What Are Microsoft Outlook Add-Ins and How Do They Work?

Simplifying Microsoft Office Add-In Requirement Sets

If you’ve delved into Microsoft Office Add-Ins at all, you’ve probably learned about requirement sets. Requirement sets for MS Office more or less explain the availability of API calls in the different MS Office clients. For the purposes of this article, we’re going to use the term ‘features’ to refer to the availability of API calls.

Why Are Requirement Sets Important?

Most add-ins need to run on a variety of platforms. For example, you may be building an Outlook Add-In (our favourite type of add-in) which needs to run on Outlook 2013, 2016, Microsoft 365, Office for the web, iOS and Android. Each of these platforms has a different level of support for the ‘Mailbox’ API that is commonly used in Outlook Add-Ins.

For example, the getAllInternetHeadersAsync API call was introduced in API requirement set 1.8. This means that it will only work on Office for the web, Desktop 2019+ (but not Desktop 2019 volume license) etc, so our customers using Office 2013 and 2016 can’t use this API call.

This means that your code needs to gracefully fallback if the user is using an Outlook client that does not have this API call. This is typically accomplished by hiding a piece of user interface.

How Do I Check The Requirement Set?

The syntax for checking the requirement set available on the client is a bit ugly:

Office.context.requirements.isSetSupported(“Mailbox”, “1.5”)

Imagine littering that all over your code!

To simplify things a little, we have created a ‘features’ class (or set of functions, for the functional fans) to encapsulate this logic:

export default class Features {

  v1_4 = 140;

  v1_5 = 150;

  v1_6 = 160;

  v1_7 = 170;

  v1_8 = 180;

  v1_9 = 190;

  getMaxAPI() {

    var maxApi = this.v1_4;

    if (Office.context !== undefined && Office.context.requirements !== undefined) {

        if (Office.context.requirements.isSetSupported(“Mailbox”, “1.5”)) {

            maxApi = this.v1_5;


        if (Office.context.requirements.isSetSupported(“Mailbox”, “1.6”)) {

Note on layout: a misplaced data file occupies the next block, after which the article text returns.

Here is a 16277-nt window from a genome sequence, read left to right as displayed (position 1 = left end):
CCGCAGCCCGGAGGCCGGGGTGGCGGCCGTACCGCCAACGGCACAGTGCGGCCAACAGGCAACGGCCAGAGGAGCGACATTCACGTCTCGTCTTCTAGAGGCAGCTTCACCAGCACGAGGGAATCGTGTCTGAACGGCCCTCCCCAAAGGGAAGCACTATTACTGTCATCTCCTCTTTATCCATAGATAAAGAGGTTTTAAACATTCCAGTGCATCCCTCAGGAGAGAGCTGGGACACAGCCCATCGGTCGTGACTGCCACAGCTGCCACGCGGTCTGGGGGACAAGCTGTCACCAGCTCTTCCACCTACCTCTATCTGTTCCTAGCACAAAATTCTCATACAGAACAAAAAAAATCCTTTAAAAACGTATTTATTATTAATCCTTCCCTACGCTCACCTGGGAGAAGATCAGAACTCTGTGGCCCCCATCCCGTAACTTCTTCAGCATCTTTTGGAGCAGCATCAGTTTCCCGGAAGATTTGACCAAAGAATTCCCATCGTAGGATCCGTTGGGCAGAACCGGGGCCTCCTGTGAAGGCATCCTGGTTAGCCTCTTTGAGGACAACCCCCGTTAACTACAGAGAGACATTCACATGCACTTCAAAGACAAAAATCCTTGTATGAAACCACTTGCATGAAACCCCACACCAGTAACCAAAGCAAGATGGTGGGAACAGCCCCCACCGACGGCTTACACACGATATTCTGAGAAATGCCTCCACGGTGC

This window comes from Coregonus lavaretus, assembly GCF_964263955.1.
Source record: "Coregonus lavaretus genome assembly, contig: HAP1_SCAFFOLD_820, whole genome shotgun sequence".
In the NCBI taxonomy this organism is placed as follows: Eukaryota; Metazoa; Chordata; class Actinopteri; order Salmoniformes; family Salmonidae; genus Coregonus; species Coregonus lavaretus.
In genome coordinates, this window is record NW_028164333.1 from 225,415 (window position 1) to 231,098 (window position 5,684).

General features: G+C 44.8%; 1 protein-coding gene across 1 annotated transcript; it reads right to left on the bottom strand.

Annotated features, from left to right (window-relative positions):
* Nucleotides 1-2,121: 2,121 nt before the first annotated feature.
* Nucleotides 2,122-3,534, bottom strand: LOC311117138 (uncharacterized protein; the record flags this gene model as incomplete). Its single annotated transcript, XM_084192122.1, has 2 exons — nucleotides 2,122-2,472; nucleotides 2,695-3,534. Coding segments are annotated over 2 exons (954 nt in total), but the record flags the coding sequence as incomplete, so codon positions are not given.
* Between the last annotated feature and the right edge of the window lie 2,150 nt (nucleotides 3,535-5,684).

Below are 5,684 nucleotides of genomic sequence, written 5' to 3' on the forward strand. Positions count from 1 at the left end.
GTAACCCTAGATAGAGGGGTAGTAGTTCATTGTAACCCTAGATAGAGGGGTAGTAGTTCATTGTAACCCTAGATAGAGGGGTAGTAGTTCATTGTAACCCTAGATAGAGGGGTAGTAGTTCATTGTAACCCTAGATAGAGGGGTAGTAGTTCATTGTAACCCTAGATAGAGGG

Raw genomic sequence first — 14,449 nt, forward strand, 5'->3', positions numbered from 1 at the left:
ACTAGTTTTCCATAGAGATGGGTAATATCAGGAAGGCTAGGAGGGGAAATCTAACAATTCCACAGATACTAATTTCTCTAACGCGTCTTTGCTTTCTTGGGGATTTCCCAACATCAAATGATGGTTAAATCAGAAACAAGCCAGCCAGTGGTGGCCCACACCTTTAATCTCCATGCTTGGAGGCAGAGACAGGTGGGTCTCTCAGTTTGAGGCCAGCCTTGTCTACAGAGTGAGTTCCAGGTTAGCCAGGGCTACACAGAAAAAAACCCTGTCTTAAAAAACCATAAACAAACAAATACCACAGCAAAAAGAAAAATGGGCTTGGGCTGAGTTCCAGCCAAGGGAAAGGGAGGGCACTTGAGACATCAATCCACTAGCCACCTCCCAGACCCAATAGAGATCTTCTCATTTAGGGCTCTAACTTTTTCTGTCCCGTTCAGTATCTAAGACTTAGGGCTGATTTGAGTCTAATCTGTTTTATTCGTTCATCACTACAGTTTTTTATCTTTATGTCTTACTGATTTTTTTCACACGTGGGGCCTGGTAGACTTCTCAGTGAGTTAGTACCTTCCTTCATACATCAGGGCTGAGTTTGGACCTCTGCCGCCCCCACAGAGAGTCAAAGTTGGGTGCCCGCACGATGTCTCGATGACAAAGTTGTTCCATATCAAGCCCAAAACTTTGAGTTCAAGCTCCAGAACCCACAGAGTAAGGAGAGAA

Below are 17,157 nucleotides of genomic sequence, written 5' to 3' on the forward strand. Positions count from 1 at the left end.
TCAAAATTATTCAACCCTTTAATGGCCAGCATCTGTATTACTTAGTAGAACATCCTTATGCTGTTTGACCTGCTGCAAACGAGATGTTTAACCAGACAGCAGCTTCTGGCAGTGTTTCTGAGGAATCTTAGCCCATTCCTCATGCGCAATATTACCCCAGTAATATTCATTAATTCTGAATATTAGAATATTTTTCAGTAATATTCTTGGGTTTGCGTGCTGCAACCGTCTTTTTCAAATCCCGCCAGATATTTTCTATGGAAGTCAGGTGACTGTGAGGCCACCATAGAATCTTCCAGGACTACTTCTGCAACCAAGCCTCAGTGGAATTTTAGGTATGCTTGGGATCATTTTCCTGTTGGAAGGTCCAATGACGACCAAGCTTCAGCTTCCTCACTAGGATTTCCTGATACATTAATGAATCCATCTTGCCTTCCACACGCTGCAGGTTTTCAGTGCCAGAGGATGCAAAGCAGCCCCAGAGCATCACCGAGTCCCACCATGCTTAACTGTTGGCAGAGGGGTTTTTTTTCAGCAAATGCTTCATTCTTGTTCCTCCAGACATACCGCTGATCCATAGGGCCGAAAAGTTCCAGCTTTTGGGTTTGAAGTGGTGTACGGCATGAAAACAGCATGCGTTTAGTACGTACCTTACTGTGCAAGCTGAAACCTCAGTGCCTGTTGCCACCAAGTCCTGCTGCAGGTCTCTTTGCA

maxApi = this.v1_6;


        if (Office.context.requirements.isSetSupported(“Mailbox”, “1.7”)) {

            maxApi = this.v1_7;


        if (Office.context.requirements.isSetSupported(“Mailbox”, “1.8”)) {

            maxApi = this.v1_8;


        if (Office.context.requirements.isSetSupported(“Mailbox”, “1.9”)) {

            maxApi = this.v1_9;



    return maxApi;


   isApiSupported(queryVersion) {

          return queryVersion >= getMaxAPI();



Now, my syntax is much cleaner:

if (features.isApiSupported(features.v1_8))



What Else Can You Do With Features?

Once you’ve got your features class started, you can add other useful information to it about the office client:

isSingleSignOnSupported() {

    return this.getMaxAPI() >= this.v1_6 && Office.context.mailbox.userProfile.accountType === “office365”;


With a bit of imagination, you can centralise all your queries for client features such as:

  • platform
  • is this an iPhone
  • is GraphApi supported

 and many other options!

For more information on the platforms and support levels of different features in an Outlook add-in, or indeed what Outlook add-ins actually are, please see the earlier posts in this series. Alternatively, please contact us to find out how we can help you with your WOPI integration.

Nick McKenna
Since 2004, Nick McKenna, BSc, MBCS Biography has been the CEO of McKenna Consultants. McKenna Consultants is a bespoke software development based in North Yorkshire, specialising in Cloud development, mobile App development, progressive web App development, systems integration and the Internet of Things development. Nick also holds a First Class Degree in Computer Science (BSc) and wrote his first computer program at the age of nine, on a BBC Micro Model B computer. For the last 21 years, Nick has been a professional computer programmer and software architecture. Nick’s technical expertise includes; Net Core, C#, Microsoft Azure, Asp.Net, RESTful web services, eProcurement, Swift, iOS mobile development, Java, Android mobile development, C++, Internet Of Things and more. In addition, Nick is experienced in Agile coaching, training and consultancy, applying modern Agile management techniques to marketing and running McKenna Consultants, as well as the development of software for clients. Nick is a Certified Enterprise Coach (Scrum Alliance), SAFe Program Consultant (SAI), Certified LeSS Practitioner (LeSS) and Certified Scrum@Scale Practitioner. Outside the office, Nick is a professional scuba diver and he holds the rank of Black Belt 5th Dan in Karate.